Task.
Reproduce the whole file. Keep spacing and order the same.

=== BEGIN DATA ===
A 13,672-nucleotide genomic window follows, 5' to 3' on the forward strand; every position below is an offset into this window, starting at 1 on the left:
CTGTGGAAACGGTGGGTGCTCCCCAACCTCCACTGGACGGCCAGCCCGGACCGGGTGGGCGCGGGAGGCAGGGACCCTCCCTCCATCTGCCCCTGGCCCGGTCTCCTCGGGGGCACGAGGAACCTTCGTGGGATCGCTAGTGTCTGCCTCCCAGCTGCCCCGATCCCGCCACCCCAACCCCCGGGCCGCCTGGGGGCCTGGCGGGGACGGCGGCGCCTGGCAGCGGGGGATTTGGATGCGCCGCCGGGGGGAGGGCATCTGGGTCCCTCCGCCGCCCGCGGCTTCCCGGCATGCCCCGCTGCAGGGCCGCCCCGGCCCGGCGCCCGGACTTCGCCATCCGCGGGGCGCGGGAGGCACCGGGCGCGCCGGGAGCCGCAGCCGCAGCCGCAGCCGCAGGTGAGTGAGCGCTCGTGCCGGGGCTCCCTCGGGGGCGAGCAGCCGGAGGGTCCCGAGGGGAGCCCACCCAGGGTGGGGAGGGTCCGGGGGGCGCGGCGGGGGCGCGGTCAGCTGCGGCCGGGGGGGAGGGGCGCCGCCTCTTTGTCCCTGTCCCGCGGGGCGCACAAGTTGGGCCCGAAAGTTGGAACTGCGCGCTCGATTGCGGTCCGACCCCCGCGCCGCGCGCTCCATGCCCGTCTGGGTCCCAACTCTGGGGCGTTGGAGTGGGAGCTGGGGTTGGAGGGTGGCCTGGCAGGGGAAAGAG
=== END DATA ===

A 13,672-nucleotide genomic window follows, 5' to 3' on the forward strand; every position below is an offset into this window, starting at 1 on the left:
CTGTGGAAACGGTGGGTGCTCCCCAACCTCCACTGGACGGCCAGCCCGGACCGGGTGGGCGCGGGAGGCAGGGACCCTCCCTCCATCTGCCCCTGGCCCGGTCTCCTCGGGGGCACGAGGAACCTTCGTGGGATCGCTAGTGTCTGCCTCCCAGCTGCCCCGATCCCGCCACCCCAACCCCCGGGCCGCCTGGGGGCCTGGCGGGGACGGCGGCGCCTGGCAGCGGGGGATTTGGATGCGCCGCCGGGGGGAGGGCATCTGGGTCCCTCCGCCGCCCGCGGCTTCCCGGCATGCCCCGCTGCAGGGCCGCCCCGGCCCGGCGCCCGGACTTCGCCATCCGCGGGGCGCGGGAGGCACCGGGCGCGCCGGGAGCCGCAGCCGCAGCCGCAGCCGCAGGTGAGTGAGCGCTCGTGCCGGGGCTCCCTCGGGGGCGAGCAGCCGGAGGGTCCCGAGGGGAGCCCACCCAGGGTGGGGAGGGTCCGGGGGGCGCGGCGGGGGCGCGGTCAGCTGCGGCCGGGGGGGAGGGGCGCCGCCTCTTTGTCCCTGTCCCGCGGGGCGCACAAGTTGGGCCCGAAAGTTGGAACTGCGCGCTCGATTGCGGTCCGACCCCCGCGCCGCGCGCTCCATGCCCGTCTGGGTCCCAACTCTGGGGCGTTGGAGTGGGAGCTGGGGTTGGAGGGTGGCCTGGCAGGGGAAAGAG